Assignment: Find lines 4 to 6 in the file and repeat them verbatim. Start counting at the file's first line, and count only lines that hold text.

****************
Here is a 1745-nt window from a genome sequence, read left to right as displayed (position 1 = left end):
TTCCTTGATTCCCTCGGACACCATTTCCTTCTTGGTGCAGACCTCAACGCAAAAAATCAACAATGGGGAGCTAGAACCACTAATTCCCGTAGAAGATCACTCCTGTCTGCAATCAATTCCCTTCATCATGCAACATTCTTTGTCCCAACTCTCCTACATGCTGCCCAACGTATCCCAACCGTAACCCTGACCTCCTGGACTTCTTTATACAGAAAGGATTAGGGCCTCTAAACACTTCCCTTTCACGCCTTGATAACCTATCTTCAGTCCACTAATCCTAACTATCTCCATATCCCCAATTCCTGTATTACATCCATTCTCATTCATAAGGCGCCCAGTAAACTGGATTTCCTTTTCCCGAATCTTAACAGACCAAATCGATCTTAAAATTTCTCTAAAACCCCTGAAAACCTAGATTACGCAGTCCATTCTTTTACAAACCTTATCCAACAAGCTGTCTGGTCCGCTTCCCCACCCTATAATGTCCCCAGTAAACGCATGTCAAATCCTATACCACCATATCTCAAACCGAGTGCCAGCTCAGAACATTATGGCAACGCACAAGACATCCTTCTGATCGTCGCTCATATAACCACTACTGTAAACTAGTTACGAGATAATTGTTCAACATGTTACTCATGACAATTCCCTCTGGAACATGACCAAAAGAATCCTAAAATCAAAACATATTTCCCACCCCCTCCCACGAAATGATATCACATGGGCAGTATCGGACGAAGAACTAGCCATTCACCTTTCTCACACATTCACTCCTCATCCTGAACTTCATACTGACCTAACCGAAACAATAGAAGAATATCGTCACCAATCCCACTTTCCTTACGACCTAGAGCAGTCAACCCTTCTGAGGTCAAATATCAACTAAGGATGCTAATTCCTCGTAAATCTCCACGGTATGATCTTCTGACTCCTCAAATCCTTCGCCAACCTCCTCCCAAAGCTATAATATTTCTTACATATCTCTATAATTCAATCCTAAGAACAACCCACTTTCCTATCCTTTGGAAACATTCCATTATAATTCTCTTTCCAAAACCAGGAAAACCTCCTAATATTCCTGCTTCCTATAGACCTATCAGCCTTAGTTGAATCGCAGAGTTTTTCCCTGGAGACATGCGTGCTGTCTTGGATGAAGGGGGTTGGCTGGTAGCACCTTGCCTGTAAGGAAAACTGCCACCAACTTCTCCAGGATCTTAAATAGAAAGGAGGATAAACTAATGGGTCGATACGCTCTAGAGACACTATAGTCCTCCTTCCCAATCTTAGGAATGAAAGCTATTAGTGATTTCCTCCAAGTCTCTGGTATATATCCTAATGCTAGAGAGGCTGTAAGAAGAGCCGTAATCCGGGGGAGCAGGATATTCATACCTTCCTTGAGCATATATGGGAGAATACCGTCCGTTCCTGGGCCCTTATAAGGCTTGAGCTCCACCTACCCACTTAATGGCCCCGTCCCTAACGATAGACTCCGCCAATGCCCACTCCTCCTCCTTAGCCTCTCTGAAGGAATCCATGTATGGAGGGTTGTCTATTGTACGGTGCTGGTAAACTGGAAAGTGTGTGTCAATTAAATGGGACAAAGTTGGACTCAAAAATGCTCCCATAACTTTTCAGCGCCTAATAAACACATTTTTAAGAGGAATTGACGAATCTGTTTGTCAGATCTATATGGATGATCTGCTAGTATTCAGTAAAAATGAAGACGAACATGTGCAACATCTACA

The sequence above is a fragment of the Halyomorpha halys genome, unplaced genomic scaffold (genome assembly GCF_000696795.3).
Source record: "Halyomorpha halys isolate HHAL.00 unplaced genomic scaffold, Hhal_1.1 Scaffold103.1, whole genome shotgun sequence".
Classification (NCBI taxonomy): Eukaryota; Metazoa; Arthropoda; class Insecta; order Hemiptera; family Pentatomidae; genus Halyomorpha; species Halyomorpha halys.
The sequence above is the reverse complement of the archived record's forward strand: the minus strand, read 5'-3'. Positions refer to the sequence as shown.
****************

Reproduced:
Source record: "Halyomorpha halys isolate HHAL.00 unplaced genomic scaffold, Hhal_1.1 Scaffold103.1, whole genome shotgun sequence".
Classification (NCBI taxonomy): Eukaryota; Metazoa; Arthropoda; class Insecta; order Hemiptera; family Pentatomidae; genus Halyomorpha; species Halyomorpha halys.
The sequence above is the reverse complement of the archived record's forward strand: the minus strand, read 5'-3'. Positions refer to the sequence as shown.